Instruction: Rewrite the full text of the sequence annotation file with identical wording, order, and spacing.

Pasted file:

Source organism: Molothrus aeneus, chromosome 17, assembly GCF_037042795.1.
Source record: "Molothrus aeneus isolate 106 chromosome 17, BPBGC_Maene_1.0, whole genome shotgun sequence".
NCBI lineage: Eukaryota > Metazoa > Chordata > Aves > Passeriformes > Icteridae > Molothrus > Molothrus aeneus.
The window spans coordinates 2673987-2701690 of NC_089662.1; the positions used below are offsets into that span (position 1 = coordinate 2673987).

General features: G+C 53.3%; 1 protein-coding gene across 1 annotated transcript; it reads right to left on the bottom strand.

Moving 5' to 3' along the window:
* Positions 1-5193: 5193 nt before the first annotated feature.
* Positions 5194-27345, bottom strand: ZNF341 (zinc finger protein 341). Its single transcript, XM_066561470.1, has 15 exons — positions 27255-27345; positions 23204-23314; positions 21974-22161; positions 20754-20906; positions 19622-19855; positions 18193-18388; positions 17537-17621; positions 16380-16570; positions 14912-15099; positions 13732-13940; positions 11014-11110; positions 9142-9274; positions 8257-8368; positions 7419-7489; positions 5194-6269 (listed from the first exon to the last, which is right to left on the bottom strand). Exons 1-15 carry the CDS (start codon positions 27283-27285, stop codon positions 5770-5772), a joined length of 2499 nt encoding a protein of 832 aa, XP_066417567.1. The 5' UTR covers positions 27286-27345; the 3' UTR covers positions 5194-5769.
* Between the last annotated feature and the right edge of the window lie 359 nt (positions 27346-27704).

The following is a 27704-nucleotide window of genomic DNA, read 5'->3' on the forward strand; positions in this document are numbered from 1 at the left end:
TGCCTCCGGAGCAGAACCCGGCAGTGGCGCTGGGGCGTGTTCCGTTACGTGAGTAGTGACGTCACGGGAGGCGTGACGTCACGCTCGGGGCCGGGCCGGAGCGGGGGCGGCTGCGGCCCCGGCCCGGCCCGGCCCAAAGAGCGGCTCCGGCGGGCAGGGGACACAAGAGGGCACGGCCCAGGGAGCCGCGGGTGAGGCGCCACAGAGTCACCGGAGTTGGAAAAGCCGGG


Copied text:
Source organism: Molothrus aeneus, chromosome 17, assembly GCF_037042795.1.
Source record: "Molothrus aeneus isolate 106 chromosome 17, BPBGC_Maene_1.0, whole genome shotgun sequence".
NCBI lineage: Eukaryota > Metazoa > Chordata > Aves > Passeriformes > Icteridae > Molothrus > Molothrus aeneus.
The window spans coordinates 2673987-2701690 of NC_089662.1; the positions used below are offsets into that span (position 1 = coordinate 2673987).

General features: G+C 53.3%; 1 protein-coding gene across 1 annotated transcript; it reads right to left on the bottom strand.

Moving 5' to 3' along the window:
* Positions 1-5193: 5193 nt before the first annotated feature.
* Positions 5194-27345, bottom strand: ZNF341 (zinc finger protein 341). Its single transcript, XM_066561470.1, has 15 exons — positions 27255-27345; positions 23204-23314; positions 21974-22161; positions 20754-20906; positions 19622-19855; positions 18193-18388; positions 17537-17621; positions 16380-16570; positions 14912-15099; positions 13732-13940; positions 11014-11110; positions 9142-9274; positions 8257-8368; positions 7419-7489; positions 5194-6269 (listed from the first exon to the last, which is right to left on the bottom strand). Exons 1-15 carry the CDS (start codon positions 27283-27285, stop codon positions 5770-5772), a joined length of 2499 nt encoding a protein of 832 aa, XP_066417567.1. The 5' UTR covers positions 27286-27345; the 3' UTR covers positions 5194-5769.
* Between the last annotated feature and the right edge of the window lie 359 nt (positions 27346-27704).

The following is a 27704-nucleotide window of genomic DNA, read 5'->3' on the forward strand; positions in this document are numbered from 1 at the left end:
TGCCTCCGGAGCAGAACCCGGCAGTGGCGCTGGGGCGTGTTCCGTTACGTGAGTAGTGACGTCACGGGAGGCGTGACGTCACGCTCGGGGCCGGGCCGGAGCGGGGGCGGCTGCGGCCCCGGCCCGGCCCGGCCCAAAGAGCGGCTCCGGCGGGCAGGGGACACAAGAGGGCACGGCCCAGGGAGCCGCGGGTGAGGCGCCACAGAGTCACCGGAGTTGGAAAAGCCGGG